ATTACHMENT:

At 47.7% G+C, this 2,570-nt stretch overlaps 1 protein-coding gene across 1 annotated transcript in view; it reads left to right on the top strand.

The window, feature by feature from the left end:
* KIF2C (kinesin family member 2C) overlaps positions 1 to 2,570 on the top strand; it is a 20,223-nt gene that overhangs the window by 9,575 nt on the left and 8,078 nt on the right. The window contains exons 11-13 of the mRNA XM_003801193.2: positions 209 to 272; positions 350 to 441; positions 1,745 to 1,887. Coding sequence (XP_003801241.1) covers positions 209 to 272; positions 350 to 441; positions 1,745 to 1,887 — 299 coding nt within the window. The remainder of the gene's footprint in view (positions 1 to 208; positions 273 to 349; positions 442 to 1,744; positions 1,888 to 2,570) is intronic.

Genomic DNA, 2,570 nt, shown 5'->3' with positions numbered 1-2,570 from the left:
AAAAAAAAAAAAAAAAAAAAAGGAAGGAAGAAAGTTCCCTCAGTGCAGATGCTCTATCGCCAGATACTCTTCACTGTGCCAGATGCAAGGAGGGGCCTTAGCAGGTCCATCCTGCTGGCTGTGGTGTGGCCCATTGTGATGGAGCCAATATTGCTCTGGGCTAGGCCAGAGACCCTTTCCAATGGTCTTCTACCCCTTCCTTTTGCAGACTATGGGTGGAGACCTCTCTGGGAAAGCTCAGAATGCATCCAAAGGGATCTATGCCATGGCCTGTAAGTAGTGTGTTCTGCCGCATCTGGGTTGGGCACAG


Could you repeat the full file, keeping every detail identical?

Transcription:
At 47.7% G+C, this 2,570-nt stretch overlaps 1 protein-coding gene across 1 annotated transcript in view; it reads left to right on the top strand.

The window, feature by feature from the left end:
* KIF2C (kinesin family member 2C) overlaps positions 1 to 2,570 on the top strand; it is a 20,223-nt gene that overhangs the window by 9,575 nt on the left and 8,078 nt on the right. The window contains exons 11-13 of the mRNA XM_003801193.2: positions 209 to 272; positions 350 to 441; positions 1,745 to 1,887. Coding sequence (XP_003801241.1) covers positions 209 to 272; positions 350 to 441; positions 1,745 to 1,887 — 299 coding nt within the window. The remainder of the gene's footprint in view (positions 1 to 208; positions 273 to 349; positions 442 to 1,744; positions 1,888 to 2,570) is intronic.

Genomic DNA, 2,570 nt, shown 5'->3' with positions numbered 1-2,570 from the left:
AAAAAAAAAAAAAAAAAAAAAGGAAGGAAGAAAGTTCCCTCAGTGCAGATGCTCTATCGCCAGATACTCTTCACTGTGCCAGATGCAAGGAGGGGCCTTAGCAGGTCCATCCTGCTGGCTGTGGTGTGGCCCATTGTGATGGAGCCAATATTGCTCTGGGCTAGGCCAGAGACCCTTTCCAATGGTCTTCTACCCCTTCCTTTTGCAGACTATGGGTGGAGACCTCTCTGGGAAAGCTCAGAATGCATCCAAAGGGATCTATGCCATGGCCTGTAAGTAGTGTGTTCTGCCGCATCTGGGTTGGGCACAG